In which case I might be to quick to dismiss things that were "different" from my background, too quick to label things "shortcomings" or how "open" people are--compared to what I know.

What I am getting at is that maybe you should consider giveing them a bit more time before writing them off.

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#114627 - 02/04/05 12:45 PM Re: Pass the iron I have a crease.
Anonymous
Unregistered


I don't think you understand how sport-sword-fighting works. The long excercises are not vanity or making sure you look good, but are to improve your fighting and reduce your likelyhood of gettin injured.

I'll be the first to admit that I'm a fencer, not a Kendo fighter, but the sports are similar enough for me to comment. If your knee is place wrong in your engarde or if you roll your foot during a lunge, then sooner or later, your legs will fail you, perhaps disasterously and permanently. Good form reduces the stress on your knees and ankles, reducing the chance of injury. This is the reason that my team spends no less than twenty minutes warming up and stretching, and the first hour after that is devoted to footwork drills. These are done in front of the mirror so you can see what you are doing right and wrong: are you bobbing like a spring? Swaying like a pendulum? Is your knee straight in your engarde? All of these points are as important as working on your blocks and parries. You may have the best sword-arm on the planet, but if you can't do the footwork, you will lose.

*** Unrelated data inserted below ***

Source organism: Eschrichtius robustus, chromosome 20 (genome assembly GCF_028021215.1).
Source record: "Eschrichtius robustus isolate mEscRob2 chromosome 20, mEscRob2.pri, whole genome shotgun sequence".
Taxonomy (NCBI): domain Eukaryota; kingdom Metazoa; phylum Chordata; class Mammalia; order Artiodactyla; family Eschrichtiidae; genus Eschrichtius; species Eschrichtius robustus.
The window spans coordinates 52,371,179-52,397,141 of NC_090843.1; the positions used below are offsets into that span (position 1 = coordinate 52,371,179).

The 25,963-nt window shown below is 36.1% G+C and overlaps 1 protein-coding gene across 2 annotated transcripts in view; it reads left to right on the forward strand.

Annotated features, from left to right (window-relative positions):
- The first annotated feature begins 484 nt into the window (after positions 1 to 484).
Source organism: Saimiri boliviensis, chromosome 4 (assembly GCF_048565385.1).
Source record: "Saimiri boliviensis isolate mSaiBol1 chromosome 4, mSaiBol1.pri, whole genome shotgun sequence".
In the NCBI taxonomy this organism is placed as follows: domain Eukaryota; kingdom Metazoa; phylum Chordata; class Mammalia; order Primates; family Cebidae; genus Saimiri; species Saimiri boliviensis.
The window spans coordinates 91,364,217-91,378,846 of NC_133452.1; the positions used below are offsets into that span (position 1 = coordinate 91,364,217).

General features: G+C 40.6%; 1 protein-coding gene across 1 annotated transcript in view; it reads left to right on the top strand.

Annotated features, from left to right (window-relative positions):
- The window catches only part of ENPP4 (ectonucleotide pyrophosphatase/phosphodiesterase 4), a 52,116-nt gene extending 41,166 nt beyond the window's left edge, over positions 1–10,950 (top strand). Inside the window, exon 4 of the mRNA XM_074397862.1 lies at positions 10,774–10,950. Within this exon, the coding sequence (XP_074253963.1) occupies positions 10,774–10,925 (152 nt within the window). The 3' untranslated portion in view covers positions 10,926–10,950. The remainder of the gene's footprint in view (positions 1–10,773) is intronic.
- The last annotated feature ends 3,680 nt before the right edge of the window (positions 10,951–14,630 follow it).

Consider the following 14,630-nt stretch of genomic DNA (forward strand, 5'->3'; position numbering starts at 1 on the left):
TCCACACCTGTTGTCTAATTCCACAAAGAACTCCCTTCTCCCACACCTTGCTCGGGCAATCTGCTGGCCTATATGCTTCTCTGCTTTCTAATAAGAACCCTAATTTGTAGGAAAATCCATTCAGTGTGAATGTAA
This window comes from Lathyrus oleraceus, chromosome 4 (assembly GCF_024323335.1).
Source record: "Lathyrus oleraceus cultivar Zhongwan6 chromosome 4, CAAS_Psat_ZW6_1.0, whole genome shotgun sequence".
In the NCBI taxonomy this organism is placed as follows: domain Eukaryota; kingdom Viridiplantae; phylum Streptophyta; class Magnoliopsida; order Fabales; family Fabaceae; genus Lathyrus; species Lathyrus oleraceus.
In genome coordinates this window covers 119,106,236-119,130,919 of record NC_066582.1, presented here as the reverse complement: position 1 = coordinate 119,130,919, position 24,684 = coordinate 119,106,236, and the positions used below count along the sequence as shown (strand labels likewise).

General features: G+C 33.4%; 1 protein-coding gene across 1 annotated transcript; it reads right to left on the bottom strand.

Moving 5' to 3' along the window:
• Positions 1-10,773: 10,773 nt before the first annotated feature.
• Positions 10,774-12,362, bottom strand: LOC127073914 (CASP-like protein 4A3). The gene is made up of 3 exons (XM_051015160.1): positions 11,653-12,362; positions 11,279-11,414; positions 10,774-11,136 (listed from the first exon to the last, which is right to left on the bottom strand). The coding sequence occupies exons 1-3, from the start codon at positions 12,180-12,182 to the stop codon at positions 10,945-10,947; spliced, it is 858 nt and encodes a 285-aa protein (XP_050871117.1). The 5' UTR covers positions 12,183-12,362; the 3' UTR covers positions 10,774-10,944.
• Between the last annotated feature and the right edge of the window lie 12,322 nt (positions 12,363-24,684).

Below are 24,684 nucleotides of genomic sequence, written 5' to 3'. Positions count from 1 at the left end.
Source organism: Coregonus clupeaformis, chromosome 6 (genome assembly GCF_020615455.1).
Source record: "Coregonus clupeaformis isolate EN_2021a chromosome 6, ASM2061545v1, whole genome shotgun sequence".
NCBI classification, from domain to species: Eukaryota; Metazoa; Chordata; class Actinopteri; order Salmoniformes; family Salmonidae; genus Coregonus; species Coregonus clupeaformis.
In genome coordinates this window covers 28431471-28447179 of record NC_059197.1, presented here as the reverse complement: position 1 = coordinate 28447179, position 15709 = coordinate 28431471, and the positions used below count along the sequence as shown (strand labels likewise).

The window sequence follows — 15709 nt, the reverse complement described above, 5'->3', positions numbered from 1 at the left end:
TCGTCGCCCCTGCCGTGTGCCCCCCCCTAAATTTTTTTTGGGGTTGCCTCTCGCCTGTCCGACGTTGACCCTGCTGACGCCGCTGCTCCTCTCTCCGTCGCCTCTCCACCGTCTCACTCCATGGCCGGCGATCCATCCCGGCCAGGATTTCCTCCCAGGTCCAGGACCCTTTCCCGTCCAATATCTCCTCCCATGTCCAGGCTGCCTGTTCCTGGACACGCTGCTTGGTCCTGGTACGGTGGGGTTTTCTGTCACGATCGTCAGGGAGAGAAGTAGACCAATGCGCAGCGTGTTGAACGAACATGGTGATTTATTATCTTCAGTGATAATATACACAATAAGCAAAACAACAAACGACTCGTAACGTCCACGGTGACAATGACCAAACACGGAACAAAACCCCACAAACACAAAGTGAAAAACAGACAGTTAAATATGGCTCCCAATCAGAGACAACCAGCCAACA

I'm suprised they didn't teach you that the first day. Were you just observing, or did you attend a beginner's class?